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Brain. Sci. 2012, 2(4), 605-618; doi:10.3390/brainsci2040605

Nucleus Accumbens Volume Is Associated with Frequency of Alcohol Use among Juvenile Justice-Involved Adolescents
Rachel E. Thayer 1,*, Shirley M. Crotwell 2, Tiffany J. Callahan 1, Kent E. Hutchison 1 and Angela D. Bryan 1
Department of Psychology and Neuroscience, University of Colorado Boulder, Muenzinger D244, UCB 345, Boulder, CO 80309-0345, USA; Email:
Department of Psychology, University of New Mexico, MSC03 2220, Albuquerque, NM 87131-0001, USA; Email:
Author to whom correspondence should be addressed; Email: Tel.: +1-303-492-9147; Fax: +1-303-492-2967.
Received: 1 August 2012; in revised form: 26 September 2012 / Accepted: 8 November 2012 / Published: 12 November 2012


: Differential neural development of structures associated with reward and control systems may underlie risky behavior in adolescence. The nucleus accumbens and orbitofrontal cortex (OFC) have been implicated in substance use behavior, although structural studies have yet to explore specific relationships between nucleus accumbens and OFC volumes and alcohol use in adolescence. High resolution structural MRI scans and assessments of recent alcohol use and lifetime substance use were collected in a sample of 168 juvenile justice-involved adolescents to explore whether gray matter volumes were associated with past 3-month quantity and frequency of alcohol use. Gray matter volumes were not associated with average quantity of alcohol use. Accumbens volume was positively associated with past 3-month frequency of drinking, and OFC volume was negatively associated with drinking frequency. Results may suggest that structural differences in regions related to reward and control processing may contribute to risk behavior in adolescence.
adolescence; alcohol use; nucleus accumbens; orbitofrontal cortex; juvenile justice

1. Introduction

Altered brain structure and diminished cognitive function are well-established effects of extensive and long-term alcohol use in older adults. Decreased gray matter volumes have been consistently reported in adults with alcohol use disorders (AUD), particularly throughout the frontal cortex and subcortical regions related to reward processing [1,2]. Heavy alcohol use leads to eventual deficits in gray matter volumes, although interactive effects with neural processes in the developing brain are less certain. Significant neural development occurs during adolescence, and differential maturation of neural systems has been hypothesized to underlie risky behavior. Global gray matter volumes typically increase throughout early adolescence as neural connections continue to form before decreasing in middle to late adolescence as excess connections are pruned [3,4]. Reward-seeking subcortical regions develop prior to prefrontal cortical regions involved with executive function and cognitive control [5,6]. This imbalance in reward versus control regions has been hypothesized to be an important precursor of adolescent risk behavior, such that individual differences in brain structure may be associated with increased risk taking including harmful alcohol use.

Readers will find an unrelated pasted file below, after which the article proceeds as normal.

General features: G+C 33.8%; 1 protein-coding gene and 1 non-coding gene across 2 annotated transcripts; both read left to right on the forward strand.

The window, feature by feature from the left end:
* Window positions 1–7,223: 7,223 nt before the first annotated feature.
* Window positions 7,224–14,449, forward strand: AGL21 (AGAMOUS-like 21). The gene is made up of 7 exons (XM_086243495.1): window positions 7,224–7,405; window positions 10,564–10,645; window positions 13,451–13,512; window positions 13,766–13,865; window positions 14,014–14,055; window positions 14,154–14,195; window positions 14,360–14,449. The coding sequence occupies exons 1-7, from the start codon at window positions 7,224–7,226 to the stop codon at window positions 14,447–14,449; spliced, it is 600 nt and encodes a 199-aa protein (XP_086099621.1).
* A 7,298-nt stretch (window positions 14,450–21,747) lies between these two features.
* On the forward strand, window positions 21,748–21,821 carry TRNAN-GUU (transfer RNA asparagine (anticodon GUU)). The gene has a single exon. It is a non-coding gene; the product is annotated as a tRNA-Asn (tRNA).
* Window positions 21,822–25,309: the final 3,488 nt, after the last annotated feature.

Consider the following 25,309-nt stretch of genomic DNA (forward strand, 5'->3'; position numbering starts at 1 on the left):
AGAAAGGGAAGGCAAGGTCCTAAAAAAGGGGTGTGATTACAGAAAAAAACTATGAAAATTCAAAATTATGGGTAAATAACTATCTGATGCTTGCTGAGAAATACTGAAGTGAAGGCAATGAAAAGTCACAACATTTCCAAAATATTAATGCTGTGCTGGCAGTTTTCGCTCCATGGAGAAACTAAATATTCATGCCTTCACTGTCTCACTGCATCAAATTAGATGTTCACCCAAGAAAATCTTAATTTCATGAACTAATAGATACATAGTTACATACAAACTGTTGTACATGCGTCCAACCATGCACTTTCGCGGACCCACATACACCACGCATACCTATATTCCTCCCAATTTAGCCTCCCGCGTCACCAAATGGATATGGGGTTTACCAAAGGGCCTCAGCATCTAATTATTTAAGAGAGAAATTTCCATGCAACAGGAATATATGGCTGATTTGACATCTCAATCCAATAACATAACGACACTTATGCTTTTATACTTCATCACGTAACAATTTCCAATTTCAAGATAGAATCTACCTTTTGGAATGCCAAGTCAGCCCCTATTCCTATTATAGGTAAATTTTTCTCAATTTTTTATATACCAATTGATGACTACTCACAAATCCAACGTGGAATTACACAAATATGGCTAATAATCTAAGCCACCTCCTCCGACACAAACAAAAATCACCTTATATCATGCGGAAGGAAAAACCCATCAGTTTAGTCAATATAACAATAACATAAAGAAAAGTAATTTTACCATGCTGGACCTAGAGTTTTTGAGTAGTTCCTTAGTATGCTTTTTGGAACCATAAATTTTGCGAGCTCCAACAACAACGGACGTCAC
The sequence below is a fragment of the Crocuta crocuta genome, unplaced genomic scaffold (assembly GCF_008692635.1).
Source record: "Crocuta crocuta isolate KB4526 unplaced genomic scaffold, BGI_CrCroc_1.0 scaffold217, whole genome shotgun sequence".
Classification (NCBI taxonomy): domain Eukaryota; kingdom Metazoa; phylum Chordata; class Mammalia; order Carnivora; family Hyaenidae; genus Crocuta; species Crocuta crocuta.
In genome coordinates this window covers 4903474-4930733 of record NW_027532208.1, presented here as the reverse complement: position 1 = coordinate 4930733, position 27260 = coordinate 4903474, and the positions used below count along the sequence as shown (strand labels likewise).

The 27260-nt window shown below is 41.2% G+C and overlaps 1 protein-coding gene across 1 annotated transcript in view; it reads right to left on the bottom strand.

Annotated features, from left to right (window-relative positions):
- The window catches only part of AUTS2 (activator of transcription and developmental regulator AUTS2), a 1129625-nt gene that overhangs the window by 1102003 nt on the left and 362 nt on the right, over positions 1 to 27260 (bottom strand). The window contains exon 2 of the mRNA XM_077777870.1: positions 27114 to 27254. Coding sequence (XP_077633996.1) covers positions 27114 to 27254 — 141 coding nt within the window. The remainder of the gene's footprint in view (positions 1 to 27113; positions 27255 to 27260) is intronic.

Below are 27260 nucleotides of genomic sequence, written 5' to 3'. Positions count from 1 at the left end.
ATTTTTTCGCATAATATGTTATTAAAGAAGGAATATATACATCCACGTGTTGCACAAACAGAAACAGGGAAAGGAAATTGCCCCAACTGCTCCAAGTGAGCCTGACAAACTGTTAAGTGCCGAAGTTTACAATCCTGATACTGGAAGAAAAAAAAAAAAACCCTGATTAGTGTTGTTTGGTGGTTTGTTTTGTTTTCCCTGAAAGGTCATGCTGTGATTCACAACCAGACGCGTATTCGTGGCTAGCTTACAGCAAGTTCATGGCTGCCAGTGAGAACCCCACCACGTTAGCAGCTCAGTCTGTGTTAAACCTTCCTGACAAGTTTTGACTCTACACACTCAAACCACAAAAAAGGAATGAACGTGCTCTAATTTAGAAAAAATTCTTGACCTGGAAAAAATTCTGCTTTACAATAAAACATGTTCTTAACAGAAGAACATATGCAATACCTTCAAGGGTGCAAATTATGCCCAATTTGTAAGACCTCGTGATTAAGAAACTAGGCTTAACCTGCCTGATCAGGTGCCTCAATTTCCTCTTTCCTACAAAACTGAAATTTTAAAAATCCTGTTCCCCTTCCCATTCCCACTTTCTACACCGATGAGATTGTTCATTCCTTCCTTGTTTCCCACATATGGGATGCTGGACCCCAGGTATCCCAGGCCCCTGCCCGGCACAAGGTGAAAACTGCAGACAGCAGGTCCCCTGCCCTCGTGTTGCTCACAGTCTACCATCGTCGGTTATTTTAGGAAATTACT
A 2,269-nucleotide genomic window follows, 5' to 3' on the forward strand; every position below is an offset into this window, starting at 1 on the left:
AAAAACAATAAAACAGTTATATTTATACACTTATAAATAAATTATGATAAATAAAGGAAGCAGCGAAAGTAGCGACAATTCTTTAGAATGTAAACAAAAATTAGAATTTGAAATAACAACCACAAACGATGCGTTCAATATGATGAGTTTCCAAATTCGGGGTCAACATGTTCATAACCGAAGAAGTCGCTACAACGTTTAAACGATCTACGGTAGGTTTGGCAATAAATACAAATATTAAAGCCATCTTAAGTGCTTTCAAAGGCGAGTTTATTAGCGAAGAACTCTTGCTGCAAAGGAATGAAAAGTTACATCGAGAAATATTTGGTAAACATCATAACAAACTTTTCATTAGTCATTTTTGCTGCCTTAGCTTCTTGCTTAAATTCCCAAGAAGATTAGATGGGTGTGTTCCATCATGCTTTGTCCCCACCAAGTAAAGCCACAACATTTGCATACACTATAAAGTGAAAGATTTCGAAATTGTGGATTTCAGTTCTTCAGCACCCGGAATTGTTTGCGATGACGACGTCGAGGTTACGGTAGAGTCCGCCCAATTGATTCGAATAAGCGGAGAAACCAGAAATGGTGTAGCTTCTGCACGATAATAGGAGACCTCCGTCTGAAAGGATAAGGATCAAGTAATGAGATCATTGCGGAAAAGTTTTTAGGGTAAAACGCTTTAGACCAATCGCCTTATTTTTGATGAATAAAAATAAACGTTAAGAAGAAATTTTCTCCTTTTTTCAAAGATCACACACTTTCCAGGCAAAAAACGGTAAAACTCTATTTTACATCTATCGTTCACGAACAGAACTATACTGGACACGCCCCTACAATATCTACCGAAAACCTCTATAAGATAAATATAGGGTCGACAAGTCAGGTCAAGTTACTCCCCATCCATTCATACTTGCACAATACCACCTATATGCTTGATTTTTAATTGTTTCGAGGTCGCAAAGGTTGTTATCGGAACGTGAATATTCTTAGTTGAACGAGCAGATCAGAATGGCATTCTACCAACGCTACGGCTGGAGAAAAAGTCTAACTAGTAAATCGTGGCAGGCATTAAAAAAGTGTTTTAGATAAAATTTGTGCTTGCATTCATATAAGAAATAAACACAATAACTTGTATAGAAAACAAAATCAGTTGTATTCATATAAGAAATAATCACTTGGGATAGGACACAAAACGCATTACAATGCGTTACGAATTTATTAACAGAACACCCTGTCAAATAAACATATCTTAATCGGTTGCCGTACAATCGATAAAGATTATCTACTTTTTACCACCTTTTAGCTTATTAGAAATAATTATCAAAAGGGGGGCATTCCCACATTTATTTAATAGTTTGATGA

Functional neuroimaging studies have implicated the nucleus accumbens and frontal regions, particularly the orbitofrontal cortex (OFC), in substance use behavior during adolescence [7,8,9]. One of the neurocognitive mechanisms most often implicated in the initiation and maintenance of substance use behavior is an overemphasis on rewards and discounting of costs or risks associated with obtaining those rewards (i.e., reward bias). Increased activity in the nucleus accumbens has been observed in adolescents relative to children or adults during reward preference tasks [7,10], while activation in the lateral OFC has been associated with selection of larger, delayed rewards [11]. However, despite these findings from functional analyses, few investigations have explored the underlying structure of related regions in adolescent substance users. Studies have suggested that adolescents with an AUD have smaller left hippocampal volumes [12,13], differences in prefrontal cortex white matter volume [14], and smaller cerebellar vermis volume [15]. Given the established roles of the accumbens and OFC in reward processes and existing hypotheses relating differential maturation of these regions to risky behavior, a volumetric approach may elucidate the relationship between substance use and neural development during adolescence.